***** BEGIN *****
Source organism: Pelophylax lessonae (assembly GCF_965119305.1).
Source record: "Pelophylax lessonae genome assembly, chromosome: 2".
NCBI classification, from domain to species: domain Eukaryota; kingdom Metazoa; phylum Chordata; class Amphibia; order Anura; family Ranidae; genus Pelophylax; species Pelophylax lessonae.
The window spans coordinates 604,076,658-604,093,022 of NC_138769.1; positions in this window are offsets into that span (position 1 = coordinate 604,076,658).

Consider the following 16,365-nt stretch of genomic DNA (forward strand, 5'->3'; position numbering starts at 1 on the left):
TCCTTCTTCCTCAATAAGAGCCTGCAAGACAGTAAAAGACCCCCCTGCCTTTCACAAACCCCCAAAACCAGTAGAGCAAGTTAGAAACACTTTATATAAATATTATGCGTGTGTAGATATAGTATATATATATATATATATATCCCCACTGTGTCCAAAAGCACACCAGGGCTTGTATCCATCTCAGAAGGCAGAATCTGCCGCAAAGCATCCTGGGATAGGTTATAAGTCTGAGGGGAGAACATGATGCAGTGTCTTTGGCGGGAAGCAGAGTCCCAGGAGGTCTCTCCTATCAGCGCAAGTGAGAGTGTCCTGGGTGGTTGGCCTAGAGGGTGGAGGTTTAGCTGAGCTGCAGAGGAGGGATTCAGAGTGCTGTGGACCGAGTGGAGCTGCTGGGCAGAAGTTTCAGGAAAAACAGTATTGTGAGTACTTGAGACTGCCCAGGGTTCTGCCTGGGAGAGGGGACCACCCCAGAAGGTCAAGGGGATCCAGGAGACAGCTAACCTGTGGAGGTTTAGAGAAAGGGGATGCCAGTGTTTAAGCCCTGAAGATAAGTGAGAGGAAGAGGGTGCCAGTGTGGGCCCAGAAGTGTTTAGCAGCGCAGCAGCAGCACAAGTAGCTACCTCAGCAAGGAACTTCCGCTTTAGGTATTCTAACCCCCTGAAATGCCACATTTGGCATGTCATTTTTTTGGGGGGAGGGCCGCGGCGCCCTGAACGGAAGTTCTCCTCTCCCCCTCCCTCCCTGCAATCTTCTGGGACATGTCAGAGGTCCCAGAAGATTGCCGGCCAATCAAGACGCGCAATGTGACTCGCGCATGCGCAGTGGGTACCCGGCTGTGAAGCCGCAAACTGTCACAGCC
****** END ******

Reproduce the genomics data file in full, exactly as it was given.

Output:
Source organism: Pelophylax lessonae (assembly GCF_965119305.1).
Source record: "Pelophylax lessonae genome assembly, chromosome: 2".
NCBI classification, from domain to species: domain Eukaryota; kingdom Metazoa; phylum Chordata; class Amphibia; order Anura; family Ranidae; genus Pelophylax; species Pelophylax lessonae.
The window spans coordinates 604,076,658-604,093,022 of NC_138769.1; positions in this window are offsets into that span (position 1 = coordinate 604,076,658).

Consider the following 16,365-nt stretch of genomic DNA (forward strand, 5'->3'; position numbering starts at 1 on the left):
TCCTTCTTCCTCAATAAGAGCCTGCAAGACAGTAAAAGACCCCCCTGCCTTTCACAAACCCCCAAAACCAGTAGAGCAAGTTAGAAACACTTTATATAAATATTATGCGTGTGTAGATATAGTATATATATATATATATATATCCCCACTGTGTCCAAAAGCACACCAGGGCTTGTATCCATCTCAGAAGGCAGAATCTGCCGCAAAGCATCCTGGGATAGGTTATAAGTCTGAGGGGAGAACATGATGCAGTGTCTTTGGCGGGAAGCAGAGTCCCAGGAGGTCTCTCCTATCAGCGCAAGTGAGAGTGTCCTGGGTGGTTGGCCTAGAGGGTGGAGGTTTAGCTGAGCTGCAGAGGAGGGATTCAGAGTGCTGTGGACCGAGTGGAGCTGCTGGGCAGAAGTTTCAGGAAAAACAGTATTGTGAGTACTTGAGACTGCCCAGGGTTCTGCCTGGGAGAGGGGACCACCCCAGAAGGTCAAGGGGATCCAGGAGACAGCTAACCTGTGGAGGTTTAGAGAAAGGGGATGCCAGTGTTTAAGCCCTGAAGATAAGTGAGAGGAAGAGGGTGCCAGTGTGGGCCCAGAAGTGTTTAGCAGCGCAGCAGCAGCACAAGTAGCTACCTCAGCAAGGAACTTCCGCTTTAGGTATTCTAACCCCCTGAAATGCCACATTTGGCATGTCATTTTTTTGGGGGGAGGGCCGCGGCGCCCTGAACGGAAGTTCTCCTCTCCCCCTCCCTCCCTGCAATCTTCTGGGACATGTCAGAGGTCCCAGAAGATTGCCGGCCAATCAAGACGCGCAATGTGACTCGCGCATGCGCAGTGGGTACCCGGCTGTGAAGCCGCAAACTGTCACAGCC